Front Street Bistro - This place looks small from the road, where they have a deck set up for outdoor dining, but it is large on the inside. We were treated to a private booth which featured its own controls for music volume and dimming the lights, and a curtain which we did not use. We shared their version of nachos to start, which consists of chips in a terra cotta pot, which sits in another shallow pot surrounded by a Mexican layer dip, all of which has been baked in the oven until it is hotter than the surface of the sun. Despite the peril of reaching into the hot pot for chips, we really enjoyed the dip. For our entree we shared a burger, as the bistro boasts that they have the juiciest burger in town. This is probably true. The burger also happens to be delicious. Our only complaint was that it came with potato salad, and not a particularly good one. No fries available, but maybe next time we would substitute soup or salad. Also, on this particular day, the service was really slow, and not very good. We are told by other visitors that this is not the norm.
Amonte Bistro - This is a new restaurant on Main, located in the spot formerly occupied by Roberto's Pasta Bar, and, some time ago, by an automobile service station. Amonte is run by a husband and wife team; he's in the kitchen and she's out front. So far, he's doing a much better job than she is. Service was poor, but the food was very nice. We started with and antipasto trio of grilled sausage, garbonzo pate, and tomato bocconcini salad. It came with fresh bread, and everything was fresh and well-prepared. For dinner I had the steak with salsa verde, and my companion had the pork medallions. Both were very tasty, but the pork was better, as the steak, though cooked to perfection, was under-seasoned. What surprised us was the availability of only one choice of accompaniments for all of the dishes: curried glazed carrots and, of all things, barley. The carrots were very good, but the barley was not, and both of us let it remain on our plates. Barley felt like a bit of a cop-out considering the care and attention that went into everything else. For dessert we shared a pecan cinnamon creme brulee, which was delicious, despite the crust being a little overdone. Also, I am a creme brulee purist, and always prefer it done in the traditional way.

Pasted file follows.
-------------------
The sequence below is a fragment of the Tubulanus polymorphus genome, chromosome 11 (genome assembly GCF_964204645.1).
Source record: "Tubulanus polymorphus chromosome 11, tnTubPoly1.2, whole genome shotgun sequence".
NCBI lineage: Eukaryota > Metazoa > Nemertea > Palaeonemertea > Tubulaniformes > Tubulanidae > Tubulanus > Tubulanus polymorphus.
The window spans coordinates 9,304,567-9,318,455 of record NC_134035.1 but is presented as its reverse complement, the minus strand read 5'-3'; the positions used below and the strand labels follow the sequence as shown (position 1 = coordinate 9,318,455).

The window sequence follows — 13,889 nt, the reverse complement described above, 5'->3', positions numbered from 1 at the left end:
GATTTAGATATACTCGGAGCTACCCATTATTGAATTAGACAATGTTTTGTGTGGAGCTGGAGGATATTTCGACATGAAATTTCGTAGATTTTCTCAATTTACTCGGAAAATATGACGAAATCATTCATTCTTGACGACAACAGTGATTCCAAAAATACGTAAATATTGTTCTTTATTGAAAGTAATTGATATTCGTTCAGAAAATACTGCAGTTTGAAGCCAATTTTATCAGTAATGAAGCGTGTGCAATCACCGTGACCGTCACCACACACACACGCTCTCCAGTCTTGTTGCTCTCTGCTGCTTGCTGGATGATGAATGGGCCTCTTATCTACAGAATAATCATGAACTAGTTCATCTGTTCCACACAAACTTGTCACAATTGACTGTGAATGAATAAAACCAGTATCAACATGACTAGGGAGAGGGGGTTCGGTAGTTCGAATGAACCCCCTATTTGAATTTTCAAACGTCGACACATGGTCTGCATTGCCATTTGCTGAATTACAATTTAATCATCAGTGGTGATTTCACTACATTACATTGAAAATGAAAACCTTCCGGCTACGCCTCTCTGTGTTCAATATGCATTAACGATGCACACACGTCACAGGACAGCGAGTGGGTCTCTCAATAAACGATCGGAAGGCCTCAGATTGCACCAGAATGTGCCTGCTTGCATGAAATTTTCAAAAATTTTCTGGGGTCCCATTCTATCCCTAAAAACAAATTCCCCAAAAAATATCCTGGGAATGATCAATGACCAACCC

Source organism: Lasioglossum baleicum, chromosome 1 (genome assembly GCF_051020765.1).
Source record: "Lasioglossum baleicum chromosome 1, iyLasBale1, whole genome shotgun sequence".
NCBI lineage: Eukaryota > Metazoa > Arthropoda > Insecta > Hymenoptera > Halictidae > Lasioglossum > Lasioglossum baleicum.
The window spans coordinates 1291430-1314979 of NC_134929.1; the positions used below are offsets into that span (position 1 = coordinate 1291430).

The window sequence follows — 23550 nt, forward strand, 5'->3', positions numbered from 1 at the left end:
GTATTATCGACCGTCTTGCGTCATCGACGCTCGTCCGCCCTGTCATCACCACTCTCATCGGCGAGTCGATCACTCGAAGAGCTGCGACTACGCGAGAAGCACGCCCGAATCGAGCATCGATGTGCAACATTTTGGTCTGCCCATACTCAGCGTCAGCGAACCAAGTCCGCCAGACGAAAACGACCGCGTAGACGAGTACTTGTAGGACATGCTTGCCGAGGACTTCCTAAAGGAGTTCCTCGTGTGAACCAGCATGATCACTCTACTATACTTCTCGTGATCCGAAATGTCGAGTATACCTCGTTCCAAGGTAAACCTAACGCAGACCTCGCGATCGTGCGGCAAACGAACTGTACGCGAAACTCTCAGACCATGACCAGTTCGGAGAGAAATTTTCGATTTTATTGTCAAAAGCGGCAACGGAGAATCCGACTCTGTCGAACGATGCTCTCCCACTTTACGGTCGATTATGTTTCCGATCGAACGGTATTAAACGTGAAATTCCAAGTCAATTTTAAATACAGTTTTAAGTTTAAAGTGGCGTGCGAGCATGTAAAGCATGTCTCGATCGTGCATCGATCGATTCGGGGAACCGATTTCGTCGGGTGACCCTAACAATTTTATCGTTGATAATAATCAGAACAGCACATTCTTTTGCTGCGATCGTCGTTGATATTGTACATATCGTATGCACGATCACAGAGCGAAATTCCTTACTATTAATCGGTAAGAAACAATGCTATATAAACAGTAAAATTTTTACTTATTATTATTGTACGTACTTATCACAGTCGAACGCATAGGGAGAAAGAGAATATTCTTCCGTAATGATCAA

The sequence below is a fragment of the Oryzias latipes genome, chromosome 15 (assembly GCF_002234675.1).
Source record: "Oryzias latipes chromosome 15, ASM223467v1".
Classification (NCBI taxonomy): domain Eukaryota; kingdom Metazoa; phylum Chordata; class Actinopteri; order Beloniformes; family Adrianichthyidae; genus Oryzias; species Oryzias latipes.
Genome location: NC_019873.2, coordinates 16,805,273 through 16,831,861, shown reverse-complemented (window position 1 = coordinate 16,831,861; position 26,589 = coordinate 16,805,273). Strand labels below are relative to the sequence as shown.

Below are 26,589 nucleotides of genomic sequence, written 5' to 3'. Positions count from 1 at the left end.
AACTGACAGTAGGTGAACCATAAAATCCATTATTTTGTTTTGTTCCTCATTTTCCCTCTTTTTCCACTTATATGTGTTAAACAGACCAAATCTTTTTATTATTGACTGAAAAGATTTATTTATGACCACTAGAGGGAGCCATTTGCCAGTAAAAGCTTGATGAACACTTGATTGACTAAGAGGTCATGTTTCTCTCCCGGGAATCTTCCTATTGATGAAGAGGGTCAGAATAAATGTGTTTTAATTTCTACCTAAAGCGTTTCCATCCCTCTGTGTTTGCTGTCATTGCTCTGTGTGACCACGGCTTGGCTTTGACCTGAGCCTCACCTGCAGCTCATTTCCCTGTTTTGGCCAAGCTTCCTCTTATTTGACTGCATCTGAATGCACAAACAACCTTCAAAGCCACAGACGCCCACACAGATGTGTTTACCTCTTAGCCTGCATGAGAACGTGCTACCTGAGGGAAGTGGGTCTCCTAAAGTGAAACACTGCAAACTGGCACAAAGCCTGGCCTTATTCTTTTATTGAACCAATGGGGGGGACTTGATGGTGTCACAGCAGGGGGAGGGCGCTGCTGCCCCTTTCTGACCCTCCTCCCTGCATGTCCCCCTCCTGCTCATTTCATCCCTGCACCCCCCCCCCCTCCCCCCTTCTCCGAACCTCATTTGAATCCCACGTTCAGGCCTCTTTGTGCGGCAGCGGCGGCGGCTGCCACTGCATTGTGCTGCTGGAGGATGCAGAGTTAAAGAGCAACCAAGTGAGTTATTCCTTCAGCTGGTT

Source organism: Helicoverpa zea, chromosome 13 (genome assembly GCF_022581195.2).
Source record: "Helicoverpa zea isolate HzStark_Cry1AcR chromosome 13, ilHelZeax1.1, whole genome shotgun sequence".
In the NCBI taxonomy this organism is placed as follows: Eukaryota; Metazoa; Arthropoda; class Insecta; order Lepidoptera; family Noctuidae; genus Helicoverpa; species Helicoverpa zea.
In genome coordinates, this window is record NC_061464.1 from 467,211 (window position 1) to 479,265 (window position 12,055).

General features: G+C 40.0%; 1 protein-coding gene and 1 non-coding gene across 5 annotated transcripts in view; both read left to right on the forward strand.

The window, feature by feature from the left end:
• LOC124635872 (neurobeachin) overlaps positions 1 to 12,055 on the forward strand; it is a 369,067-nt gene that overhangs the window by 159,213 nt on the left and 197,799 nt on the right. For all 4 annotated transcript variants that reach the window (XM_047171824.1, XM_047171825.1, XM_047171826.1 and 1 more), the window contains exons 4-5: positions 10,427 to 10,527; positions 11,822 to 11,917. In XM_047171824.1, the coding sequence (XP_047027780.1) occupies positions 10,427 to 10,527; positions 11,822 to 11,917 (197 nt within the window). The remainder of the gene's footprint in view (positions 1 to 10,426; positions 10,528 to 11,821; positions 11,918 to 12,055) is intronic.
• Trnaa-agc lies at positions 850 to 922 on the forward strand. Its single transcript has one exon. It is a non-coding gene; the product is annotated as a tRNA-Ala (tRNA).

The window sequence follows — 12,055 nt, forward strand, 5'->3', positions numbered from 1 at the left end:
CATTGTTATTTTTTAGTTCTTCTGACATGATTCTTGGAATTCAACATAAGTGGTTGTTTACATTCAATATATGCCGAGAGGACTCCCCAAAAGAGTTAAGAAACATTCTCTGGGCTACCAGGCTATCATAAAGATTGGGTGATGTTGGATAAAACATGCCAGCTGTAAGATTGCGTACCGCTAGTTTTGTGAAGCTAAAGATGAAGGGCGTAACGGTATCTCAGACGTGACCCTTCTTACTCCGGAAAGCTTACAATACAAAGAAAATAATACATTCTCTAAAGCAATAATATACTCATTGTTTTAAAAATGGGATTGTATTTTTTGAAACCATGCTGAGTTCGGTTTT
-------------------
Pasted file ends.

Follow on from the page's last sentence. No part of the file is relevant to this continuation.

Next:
Barley Mill Pub - Good solid pub food, tasty, consistent and reasonably priced.
Shades on Main - Voted Best Breakfast by Okanagan Life. Cheap and tasty bacon and eggs. Skip Ricky's, Denny's, etc., and head for Shades for a greasy fry-up.
Pasta Factory - The name is accurate. Not authentic, factory style, but fairly good for the money. The Sicilian Penne is better than passable.